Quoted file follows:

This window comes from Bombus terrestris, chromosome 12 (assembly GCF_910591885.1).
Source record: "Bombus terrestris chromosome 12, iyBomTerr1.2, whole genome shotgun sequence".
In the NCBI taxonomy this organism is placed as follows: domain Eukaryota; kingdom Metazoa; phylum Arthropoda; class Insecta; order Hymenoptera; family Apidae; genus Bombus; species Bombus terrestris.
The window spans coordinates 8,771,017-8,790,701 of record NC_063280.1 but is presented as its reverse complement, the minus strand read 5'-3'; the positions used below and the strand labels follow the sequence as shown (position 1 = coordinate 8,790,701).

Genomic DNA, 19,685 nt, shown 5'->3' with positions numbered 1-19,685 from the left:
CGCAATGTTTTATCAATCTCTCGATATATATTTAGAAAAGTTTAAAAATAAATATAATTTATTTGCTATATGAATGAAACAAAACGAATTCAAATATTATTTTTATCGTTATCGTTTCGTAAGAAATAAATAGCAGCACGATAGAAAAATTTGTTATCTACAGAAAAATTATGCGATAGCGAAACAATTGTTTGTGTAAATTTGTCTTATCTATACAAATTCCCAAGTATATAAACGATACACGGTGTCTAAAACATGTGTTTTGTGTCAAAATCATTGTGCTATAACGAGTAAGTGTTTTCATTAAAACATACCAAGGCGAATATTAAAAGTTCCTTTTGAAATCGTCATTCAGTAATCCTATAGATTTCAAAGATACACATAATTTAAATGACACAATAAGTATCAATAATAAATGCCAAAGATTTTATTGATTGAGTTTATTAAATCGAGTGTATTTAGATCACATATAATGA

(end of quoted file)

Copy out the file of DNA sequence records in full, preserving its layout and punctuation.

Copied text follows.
This window comes from Bombus terrestris, chromosome 12 (assembly GCF_910591885.1).
Source record: "Bombus terrestris chromosome 12, iyBomTerr1.2, whole genome shotgun sequence".
In the NCBI taxonomy this organism is placed as follows: domain Eukaryota; kingdom Metazoa; phylum Arthropoda; class Insecta; order Hymenoptera; family Apidae; genus Bombus; species Bombus terrestris.
The window spans coordinates 8,771,017-8,790,701 of record NC_063280.1 but is presented as its reverse complement, the minus strand read 5'-3'; the positions used below and the strand labels follow the sequence as shown (position 1 = coordinate 8,790,701).

Genomic DNA, 19,685 nt, shown 5'->3' with positions numbered 1-19,685 from the left:
CGCAATGTTTTATCAATCTCTCGATATATATTTAGAAAAGTTTAAAAATAAATATAATTTATTTGCTATATGAATGAAACAAAACGAATTCAAATATTATTTTTATCGTTATCGTTTCGTAAGAAATAAATAGCAGCACGATAGAAAAATTTGTTATCTACAGAAAAATTATGCGATAGCGAAACAATTGTTTGTGTAAATTTGTCTTATCTATACAAATTCCCAAGTATATAAACGATACACGGTGTCTAAAACATGTGTTTTGTGTCAAAATCATTGTGCTATAACGAGTAAGTGTTTTCATTAAAACATACCAAGGCGAATATTAAAAGTTCCTTTTGAAATCGTCATTCAGTAATCCTATAGATTTCAAAGATACACATAATTTAAATGACACAATAAGTATCAATAATAAATGCCAAAGATTTTATTGATTGAGTTTATTAAATCGAGTGTATTTAGATCACATATAATGA